Durable Growth

“Mormon Country” and building a community life

Urban street

Urban street

Two books were suggested as pre-reading for the recent annual meeting of the Congress of the New Urbanism.  To my credit, I secured both books.   To my discredit, I didn’t begin reading either until I was aboard the airplane.

The meeting location of Salt Lake City presumably affected the selections.  The first book, Town Planning in Frontier America, is filled with interesting information, but is also dry.  It couldn’t hold my interest on a crowded airplane.  I quickly set it aside.  It now lingers on my shelf for future reading.

The other volume, Mormon Country by Wallace Stegner, was far more compelling.  I suspect that it was recommended to give a sense of history to those who would be visiting Salt Lake City for the first time.  But I found that it also offered lessons that apply to urbanism.

Stegner is mostly known for his fiction.  His comfortable, understated prose has a distinctive, but not overbearing, style.  The lessons that he imparts are conveyed slowly, but surely.  I’ve haven’t read his entire body of fiction, but have enjoyed several of his novels, of which Angle of Repose is my favorite.

In addition to his fiction, Stegner wrote several well-respected works of non-fiction.  Beyond the 100th Meridian, which describes the early Grand Canyon explorations of seminal figure John Wesley Powell, is perhaps the best known.  Mormon Country is another worthy effort.

Stegner, who was neither raised a Mormon nor became one, but spent much of his life among Mormons, had a complicated relationship with his subject.  He’s skeptical of much of the Mormon religion, particularly the aspects that touch on prophecy and mysticism.

In 1942, when Stegner published his book, Mormonism was still evolving and adjusting to the secular world.  The religion still contained elements of the divine revelations reported by Joseph Smith and the folklore that had been conveyed to the intermountain west by Mormon converts from around the world.  Stegner didn’t disdain that part of Mormonism, but neither did he embrace it.

However, Stegner was enamored of the quiet dignity and contentment of daily life in Mormon towns.  And he respected how the community members who partook of that life had been able in a relatively few years to tame and to make profitable a region that most non-Mormons thought without value.

Stegner’s own childhood had been subject to regular dislocations.  The stability and quiet pleasure of life in a Mormon town was a revelation to him.

There are lessons in what Stegner saw in the Mormon communities of the 1930s and early 1940s.  And those lessons have application to our 21st century world.

The American Dream, as usually depicted in the media and as perceived by many, is largely individualistic.  It’s about individual achievement and individual rewards.  And reasonably so.  Much of the American economic success has been the result of the vision of people from Vanderbilt and Carnegie to Gates and Jobs.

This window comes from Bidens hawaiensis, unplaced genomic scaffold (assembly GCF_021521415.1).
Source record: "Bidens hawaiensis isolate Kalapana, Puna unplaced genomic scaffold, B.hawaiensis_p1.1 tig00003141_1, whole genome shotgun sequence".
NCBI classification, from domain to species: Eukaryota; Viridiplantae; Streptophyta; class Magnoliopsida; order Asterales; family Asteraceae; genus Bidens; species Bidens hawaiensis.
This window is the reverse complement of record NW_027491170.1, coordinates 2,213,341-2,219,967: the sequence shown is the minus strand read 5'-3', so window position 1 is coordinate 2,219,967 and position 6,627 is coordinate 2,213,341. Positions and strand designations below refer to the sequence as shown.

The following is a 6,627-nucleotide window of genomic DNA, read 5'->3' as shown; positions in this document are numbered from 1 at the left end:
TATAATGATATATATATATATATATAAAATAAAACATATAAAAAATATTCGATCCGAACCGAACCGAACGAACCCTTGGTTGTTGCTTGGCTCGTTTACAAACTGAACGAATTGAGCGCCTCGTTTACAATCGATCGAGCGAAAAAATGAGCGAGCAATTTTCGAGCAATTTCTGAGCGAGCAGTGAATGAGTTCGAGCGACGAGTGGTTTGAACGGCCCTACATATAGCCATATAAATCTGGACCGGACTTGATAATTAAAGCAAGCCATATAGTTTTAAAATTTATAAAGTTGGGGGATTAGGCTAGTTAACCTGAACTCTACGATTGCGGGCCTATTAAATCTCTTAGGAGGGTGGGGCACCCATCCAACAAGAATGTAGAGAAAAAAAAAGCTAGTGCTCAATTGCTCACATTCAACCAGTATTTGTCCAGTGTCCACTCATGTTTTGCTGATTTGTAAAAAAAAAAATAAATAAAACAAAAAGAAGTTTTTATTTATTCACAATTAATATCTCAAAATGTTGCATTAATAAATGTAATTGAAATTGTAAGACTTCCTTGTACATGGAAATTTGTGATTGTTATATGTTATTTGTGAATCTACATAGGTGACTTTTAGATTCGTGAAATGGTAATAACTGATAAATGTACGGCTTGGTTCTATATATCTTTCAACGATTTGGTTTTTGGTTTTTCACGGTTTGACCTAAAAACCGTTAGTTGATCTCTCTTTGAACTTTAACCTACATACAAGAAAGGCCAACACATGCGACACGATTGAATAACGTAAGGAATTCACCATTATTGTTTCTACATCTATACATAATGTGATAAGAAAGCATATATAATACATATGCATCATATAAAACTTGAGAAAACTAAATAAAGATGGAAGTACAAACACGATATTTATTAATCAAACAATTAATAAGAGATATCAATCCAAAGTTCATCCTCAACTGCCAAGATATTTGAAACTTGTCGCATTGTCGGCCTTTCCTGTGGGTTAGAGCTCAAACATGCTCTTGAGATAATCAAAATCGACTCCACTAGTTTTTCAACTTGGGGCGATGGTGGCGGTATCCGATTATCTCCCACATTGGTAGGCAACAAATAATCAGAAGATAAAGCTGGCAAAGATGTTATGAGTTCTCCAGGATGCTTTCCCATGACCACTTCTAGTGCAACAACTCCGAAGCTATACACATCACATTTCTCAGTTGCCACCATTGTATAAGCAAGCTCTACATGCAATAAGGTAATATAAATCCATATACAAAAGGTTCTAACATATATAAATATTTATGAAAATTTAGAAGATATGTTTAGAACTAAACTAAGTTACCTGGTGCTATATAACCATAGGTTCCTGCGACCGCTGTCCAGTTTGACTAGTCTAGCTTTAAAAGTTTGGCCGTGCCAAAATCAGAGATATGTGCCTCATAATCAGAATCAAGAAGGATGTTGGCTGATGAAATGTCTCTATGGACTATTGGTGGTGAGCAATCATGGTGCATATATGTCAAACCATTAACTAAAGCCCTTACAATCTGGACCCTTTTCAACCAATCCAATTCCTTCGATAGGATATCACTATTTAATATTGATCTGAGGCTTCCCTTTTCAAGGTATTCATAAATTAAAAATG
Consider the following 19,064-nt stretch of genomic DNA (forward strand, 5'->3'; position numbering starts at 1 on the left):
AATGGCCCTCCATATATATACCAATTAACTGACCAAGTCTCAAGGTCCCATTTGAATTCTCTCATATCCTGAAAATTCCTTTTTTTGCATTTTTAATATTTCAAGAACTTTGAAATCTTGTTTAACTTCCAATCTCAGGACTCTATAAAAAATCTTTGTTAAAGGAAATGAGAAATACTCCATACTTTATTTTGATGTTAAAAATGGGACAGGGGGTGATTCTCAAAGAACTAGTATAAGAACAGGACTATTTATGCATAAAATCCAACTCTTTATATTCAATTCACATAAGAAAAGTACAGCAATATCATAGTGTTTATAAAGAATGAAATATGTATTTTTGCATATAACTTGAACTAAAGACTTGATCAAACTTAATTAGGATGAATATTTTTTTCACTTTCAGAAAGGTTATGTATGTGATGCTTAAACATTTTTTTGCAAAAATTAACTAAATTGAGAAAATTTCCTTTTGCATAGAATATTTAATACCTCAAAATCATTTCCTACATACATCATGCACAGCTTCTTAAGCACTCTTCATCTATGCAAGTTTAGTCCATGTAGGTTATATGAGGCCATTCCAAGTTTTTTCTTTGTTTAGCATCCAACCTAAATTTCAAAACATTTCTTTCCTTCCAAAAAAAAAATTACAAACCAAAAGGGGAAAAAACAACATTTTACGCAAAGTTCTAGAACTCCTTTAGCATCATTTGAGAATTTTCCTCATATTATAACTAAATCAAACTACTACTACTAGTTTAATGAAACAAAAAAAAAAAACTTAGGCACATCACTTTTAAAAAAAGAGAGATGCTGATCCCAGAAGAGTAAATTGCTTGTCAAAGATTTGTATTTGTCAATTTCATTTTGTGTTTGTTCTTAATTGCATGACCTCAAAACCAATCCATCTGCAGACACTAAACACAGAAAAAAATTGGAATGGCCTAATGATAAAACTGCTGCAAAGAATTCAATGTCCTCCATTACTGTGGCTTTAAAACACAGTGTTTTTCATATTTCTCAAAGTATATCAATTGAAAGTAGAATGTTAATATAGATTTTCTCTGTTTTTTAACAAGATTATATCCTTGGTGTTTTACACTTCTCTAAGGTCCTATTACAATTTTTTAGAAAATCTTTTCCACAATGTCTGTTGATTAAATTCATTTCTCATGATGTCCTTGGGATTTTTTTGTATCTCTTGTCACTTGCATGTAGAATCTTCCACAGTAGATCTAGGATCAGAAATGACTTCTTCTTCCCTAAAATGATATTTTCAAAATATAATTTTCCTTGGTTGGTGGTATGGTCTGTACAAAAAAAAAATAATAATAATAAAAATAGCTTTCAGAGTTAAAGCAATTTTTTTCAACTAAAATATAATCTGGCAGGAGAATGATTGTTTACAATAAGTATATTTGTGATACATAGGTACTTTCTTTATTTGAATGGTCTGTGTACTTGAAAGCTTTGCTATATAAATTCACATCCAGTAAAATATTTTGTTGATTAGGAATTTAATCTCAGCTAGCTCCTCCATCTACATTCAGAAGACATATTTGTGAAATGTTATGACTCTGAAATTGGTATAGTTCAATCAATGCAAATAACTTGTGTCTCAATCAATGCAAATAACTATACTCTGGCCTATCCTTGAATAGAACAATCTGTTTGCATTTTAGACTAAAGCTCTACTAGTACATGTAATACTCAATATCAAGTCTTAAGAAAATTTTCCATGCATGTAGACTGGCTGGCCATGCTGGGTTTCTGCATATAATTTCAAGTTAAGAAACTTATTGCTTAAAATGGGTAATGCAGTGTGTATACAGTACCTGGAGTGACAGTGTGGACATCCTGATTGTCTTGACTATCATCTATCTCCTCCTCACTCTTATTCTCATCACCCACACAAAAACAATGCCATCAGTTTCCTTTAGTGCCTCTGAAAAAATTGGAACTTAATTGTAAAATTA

But that vision of the American Dream led to many defining their version of the dream as a suburban home on a small parcel of land.  It was to be their little fortress of individualism.

For the last week, an advertisement for a Marin County raffle has been appearing on my email page.  The prize has been described as a “dream house”.  A photo of an architecture detail is shown, but no hints are given of the community in which the home is located, the neighbors who might share gardening tools, or the businesses which might be a short walk away.  The raffle conforms to the version of the American Dream in which one’s four walls are all that matter.

But Stegner’s understanding of the Mormon communities of his time points the way to a different vision.  Home is still important, but also important are civic functions and involvement.  Indeed, the Mormons of whom Stegner writes seem more content than the Americans who chase the more individualistic dream.

I like my home.  My wife has done a fine job of decorating it and making it a good place to live.  Walking in the front door and plopping into my favorite reading chair feels like home, as does sitting down to a quiet dinner with my wife.

But there are other things about my life that also feel like “home”.  Chatting with a neighbor about pruning the rose bush on our property line.  Trading rumors about new restaurants with my barber.  Being greeted with familiarity in a pub.  Exchanging greetings at a City Council meeting.

Opponents of urbanism often invoke the fictitious Coercion Myth, suggesting that everyone will be forced to live colorless lives in featureless block buildings.  For many, not only is that specter false, it is also wrong-headed.  It’s living in a stucco palace on a block filled with stucco palaces that is thin and unsatisfying.  Living where one can walk between a network of favorite places is what offers true contentment.

The Mormon communities of Stegner’s time may have little in common with American life in the 21st century.  But the sense of satisfaction that Stegner noted as comes from living in a welcoming and comfortable community offers lessons that apply nicely to our time.

As always, your questions or comments will be appreciated.  Please comment below or email me.  And thanks for reading. – Dave Alden (davealden53@comcast.net)

Written by Dave Alden

Dave Alden

Dave Alden is a Registered Civil Engineer. A University of California graduate, he has worked on energy and land-use projects in California, Oregon, and Washington. He was also the president of a minor league baseball team for two seasons. He lives on the west side of Petaluma with his wife and two dogs. The blog that he writes can be found at http://northbaydesignkit.blogspot.com.

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